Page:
Interviews With Atiyah and Gell-Mann

A correspondent wrote in to tell me about a wonderful web-site, called People’s Archive.  Their idea is to do in-depth interviews at a peer-to-peer level with the great thinkers and creators of our time.  They’ve been doing this for a few years, only recently providing open access to much of the content on their site.

The two interviews of people closest to my interests are ones of Sir Michael Atiyah and Murray Gell-Mann.  The interviews are very long, several hours.  So far I’ve made my way through the Atiyah interview (which is in 93 pieces), mostly just reading the transcript, and have poked around a bit in the Gell-Mann interview (which is in 200 pieces).

Atiyah is on just about every mathematician’s list as one of the very few greatest figures in the second half of the twentieth century.  He’s also had a major impact on the relation of mathematics and physics. The interview essentially provides a long memoir of his life, concentrating on his mathematical research work, explaining in detail how it came about and how it evolved.  It’s truly wonderful, with all sorts of interesting stories, together with insights into mathematics and how it is done at the highest level.

The interview begins with his childhood in Khartoum, then discussing his later education in England, ending up at Cambridge where he was a student of Hodge. One story he tells (segment 21) is about Andre Weil’s reaction when Atiyah showed him his work at the time he was a student.  The segment is called “how not to encourage somebody.” Atiyah also later on talks about his mathematical heroes, especially Hermann Weyl.  Physicists often confuse Weil and Weyl, who were two rather different characters.  They both did important work on representation theory with Weyl responsible for, among many other things, the representation theory of compact Lie groups, and the exponentiated form of the Heisenberg commutation relations (what mathematicians call the Heisenberg group).  Weil was responsible for the geometric construction of representations of compact Lie groups (Borel-Weil theory), and a general theory of representations of Heisenberg-like groups (known as the Segal-Shale-Weil, or metaplectic representation).

Atiyah tells about the importance of his years spent at the IAS in the fifties and the people that he met there.  It was one of the great meccas of mathematics at the time.  He tells in detail the story of how the index theorem came about (segment 43), and the crucial role provided by the Dirac operator in linking together the analysis and the topology.  The Dirac operator was rediscovered by him and Singer during their work.  He also explains the important role from the beginning of equivariant versions of the theorem, in providing motivating examples and requiring the most general and deepest sort of proof.

During the 1970s Atiyah started to get deeply involved in interactions with physicists, and he recalls going to MIT to discuss instantons with them, meeting a young Edward Witten in Roman Jackiw’s office there (segment 67).  He describes in detail his interactions with Witten, especially his prodding of Witten that led to the discovery of the TQFT for Donaldson theory (segment 71), something that took Witten quite a lot of effort before he came up with the necessary twisting of supersymmetry to make this work.  He also tells the story of the famous dinner at Annie’s in Swansea where, in discussions with Atiyah and Segal, Witten came up with his Chern-Simons theory.  The idea was so compellingly correct that Witten decided the next day to not give the talk he had planned, but to talk about this new theory born only the night before.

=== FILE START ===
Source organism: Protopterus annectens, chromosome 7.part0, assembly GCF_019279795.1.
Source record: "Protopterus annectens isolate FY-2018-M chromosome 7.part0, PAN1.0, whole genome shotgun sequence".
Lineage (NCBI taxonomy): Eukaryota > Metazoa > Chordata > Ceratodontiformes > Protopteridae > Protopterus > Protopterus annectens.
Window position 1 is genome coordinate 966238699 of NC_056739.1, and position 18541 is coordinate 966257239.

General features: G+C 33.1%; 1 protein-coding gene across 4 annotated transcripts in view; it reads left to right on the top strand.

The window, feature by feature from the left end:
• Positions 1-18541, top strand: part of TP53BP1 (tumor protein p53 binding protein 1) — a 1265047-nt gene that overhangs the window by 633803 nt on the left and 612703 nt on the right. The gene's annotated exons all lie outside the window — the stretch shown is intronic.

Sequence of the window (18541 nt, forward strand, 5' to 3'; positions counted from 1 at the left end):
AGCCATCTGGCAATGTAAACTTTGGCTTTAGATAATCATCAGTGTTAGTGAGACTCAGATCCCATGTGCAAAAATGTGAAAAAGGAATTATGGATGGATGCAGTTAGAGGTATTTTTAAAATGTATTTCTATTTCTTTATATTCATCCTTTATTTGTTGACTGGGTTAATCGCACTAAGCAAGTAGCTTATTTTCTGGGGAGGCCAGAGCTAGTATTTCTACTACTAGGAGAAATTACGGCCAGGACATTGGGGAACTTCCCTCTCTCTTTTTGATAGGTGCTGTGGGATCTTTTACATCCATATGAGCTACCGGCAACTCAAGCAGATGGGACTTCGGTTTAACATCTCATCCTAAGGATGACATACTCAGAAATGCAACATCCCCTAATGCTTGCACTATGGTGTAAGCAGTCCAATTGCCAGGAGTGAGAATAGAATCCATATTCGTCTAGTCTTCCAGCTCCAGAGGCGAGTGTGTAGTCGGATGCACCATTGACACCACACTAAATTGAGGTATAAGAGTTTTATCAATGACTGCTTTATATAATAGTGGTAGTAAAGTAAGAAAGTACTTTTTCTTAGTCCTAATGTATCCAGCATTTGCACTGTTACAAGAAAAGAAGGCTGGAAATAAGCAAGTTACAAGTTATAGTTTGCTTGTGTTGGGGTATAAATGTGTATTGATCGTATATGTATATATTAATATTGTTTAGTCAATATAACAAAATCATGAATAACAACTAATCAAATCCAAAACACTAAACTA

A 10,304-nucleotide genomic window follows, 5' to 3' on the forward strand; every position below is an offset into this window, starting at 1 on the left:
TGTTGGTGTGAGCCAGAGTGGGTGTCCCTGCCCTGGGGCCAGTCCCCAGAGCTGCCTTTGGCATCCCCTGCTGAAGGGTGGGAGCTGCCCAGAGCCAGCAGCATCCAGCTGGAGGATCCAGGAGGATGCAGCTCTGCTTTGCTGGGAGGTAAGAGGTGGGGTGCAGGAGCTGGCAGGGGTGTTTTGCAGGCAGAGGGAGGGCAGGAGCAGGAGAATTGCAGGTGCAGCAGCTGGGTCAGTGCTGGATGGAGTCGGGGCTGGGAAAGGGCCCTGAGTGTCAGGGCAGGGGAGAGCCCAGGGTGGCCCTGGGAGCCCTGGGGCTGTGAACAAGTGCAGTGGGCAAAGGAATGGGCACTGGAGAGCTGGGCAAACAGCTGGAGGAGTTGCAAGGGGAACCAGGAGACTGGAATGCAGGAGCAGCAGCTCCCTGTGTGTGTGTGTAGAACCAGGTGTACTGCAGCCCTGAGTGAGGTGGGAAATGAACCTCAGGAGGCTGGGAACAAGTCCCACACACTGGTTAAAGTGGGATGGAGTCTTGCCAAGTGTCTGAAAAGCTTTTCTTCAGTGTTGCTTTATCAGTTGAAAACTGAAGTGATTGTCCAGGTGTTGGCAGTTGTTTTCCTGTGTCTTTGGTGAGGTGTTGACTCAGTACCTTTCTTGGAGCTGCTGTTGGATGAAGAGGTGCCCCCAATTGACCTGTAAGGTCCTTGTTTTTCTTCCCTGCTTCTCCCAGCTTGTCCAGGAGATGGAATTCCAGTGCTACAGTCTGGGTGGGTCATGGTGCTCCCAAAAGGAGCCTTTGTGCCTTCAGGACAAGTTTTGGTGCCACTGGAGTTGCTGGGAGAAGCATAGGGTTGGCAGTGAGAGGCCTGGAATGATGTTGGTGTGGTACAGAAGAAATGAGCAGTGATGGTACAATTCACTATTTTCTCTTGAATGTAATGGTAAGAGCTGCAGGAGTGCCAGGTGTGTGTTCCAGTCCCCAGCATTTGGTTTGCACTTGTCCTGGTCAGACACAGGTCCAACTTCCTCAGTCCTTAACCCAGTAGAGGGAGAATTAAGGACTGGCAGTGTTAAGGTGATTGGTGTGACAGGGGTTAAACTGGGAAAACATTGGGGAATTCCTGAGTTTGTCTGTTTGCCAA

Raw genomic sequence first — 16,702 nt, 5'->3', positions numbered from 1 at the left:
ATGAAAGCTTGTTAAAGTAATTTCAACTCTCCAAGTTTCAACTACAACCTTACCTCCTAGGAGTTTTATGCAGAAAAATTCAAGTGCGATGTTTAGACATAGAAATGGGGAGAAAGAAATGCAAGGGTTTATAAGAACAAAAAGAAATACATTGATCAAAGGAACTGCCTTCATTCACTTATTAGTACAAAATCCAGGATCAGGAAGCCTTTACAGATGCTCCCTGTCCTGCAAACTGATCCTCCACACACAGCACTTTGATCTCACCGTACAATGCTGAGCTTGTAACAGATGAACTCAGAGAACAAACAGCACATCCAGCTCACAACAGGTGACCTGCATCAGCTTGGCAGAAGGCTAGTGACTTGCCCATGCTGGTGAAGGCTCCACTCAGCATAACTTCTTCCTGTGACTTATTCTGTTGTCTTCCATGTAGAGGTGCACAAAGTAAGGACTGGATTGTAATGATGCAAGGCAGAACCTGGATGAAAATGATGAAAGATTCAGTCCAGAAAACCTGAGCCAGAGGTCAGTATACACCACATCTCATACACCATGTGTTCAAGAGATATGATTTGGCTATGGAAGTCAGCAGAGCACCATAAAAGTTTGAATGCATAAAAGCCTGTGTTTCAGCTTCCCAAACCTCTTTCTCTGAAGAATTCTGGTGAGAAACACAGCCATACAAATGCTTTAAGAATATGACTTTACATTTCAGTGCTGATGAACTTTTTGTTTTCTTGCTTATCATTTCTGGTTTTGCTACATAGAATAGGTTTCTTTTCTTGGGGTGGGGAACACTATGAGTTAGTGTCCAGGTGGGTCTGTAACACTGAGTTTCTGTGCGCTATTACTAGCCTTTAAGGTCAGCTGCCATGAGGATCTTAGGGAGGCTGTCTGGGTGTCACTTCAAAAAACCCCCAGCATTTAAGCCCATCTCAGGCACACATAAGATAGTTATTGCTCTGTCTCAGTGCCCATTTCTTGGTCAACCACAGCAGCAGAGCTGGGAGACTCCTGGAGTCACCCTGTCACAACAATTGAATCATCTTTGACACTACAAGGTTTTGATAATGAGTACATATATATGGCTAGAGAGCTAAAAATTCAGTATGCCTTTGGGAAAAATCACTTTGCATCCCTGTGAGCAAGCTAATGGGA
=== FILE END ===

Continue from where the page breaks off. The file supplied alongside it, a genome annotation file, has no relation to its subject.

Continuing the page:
In his comments on the future (segment 74), Atiyah refers to the new ideas brought into mathematics from QFT as “high energy mathematics”, and predicts that mathematics in the future will make crucial use of the sort of “infinities of infinities” that occur in QFT structures, but that mathematicians until recently have had no real idea how to approach.  He also makes some interesting comments about what sort of problems it is best for graduate students to work on, and gives (segment 90) a wonderful description of the importance of beauty in mathematics and his own definition of it.

All in all, it makes fantastic reading, I hope the company that put this together will clean up the transcripts and put them out in book form.

I haven’t had the time to go through all of the Gell-Mann interview, but it also contains all sorts of valuable history.  One little-known fact that Gell-Mann mentions is that the SU(3) eight-fold way that he got the Nobel prize for came about because, after he had spent a long time trying to generalize SU(2)xU(1) unsuccessfully, a mathematics assistant professor (Richard Block) finally explained to him that what he was doing was trying to find a certain kind of Lie algebra, and the one he was looking for was the Lie algebra of SU(3).

This entry was posted in Uncategorized. Bookmark the permalink.

30 Responses to Interviews With Atiyah and Gell-Mann

  1. MathPhys says:

    Peter,

    You seem to be stuck in the 80′s ;-) No physicist confuses Weil and Weyl any more. Seriously, thanks for the valuable link.

  2. Chris W. says:

    From Murray Gell-Mann’s segment 21, Viki Weisskopf. Mathematical formulas and physical theories:

    What I learnt from Viki was mainly an attitude which I’ve described in a paper that I presented in his honour called ‘The Garden of Live Flowers’. He kept insisting on a pedestrian approach. Now, a pedestrian approach is not my approach. I like clean mathematical results and elegant demonstrations and so on and so on and so on. But nevertheless that was part of Viki’s style that I was able to benefit from, and that was a sort of unpretentiousness: the idea that you shouldn’t try to construct right away, ab initio, the ultimate theory of things.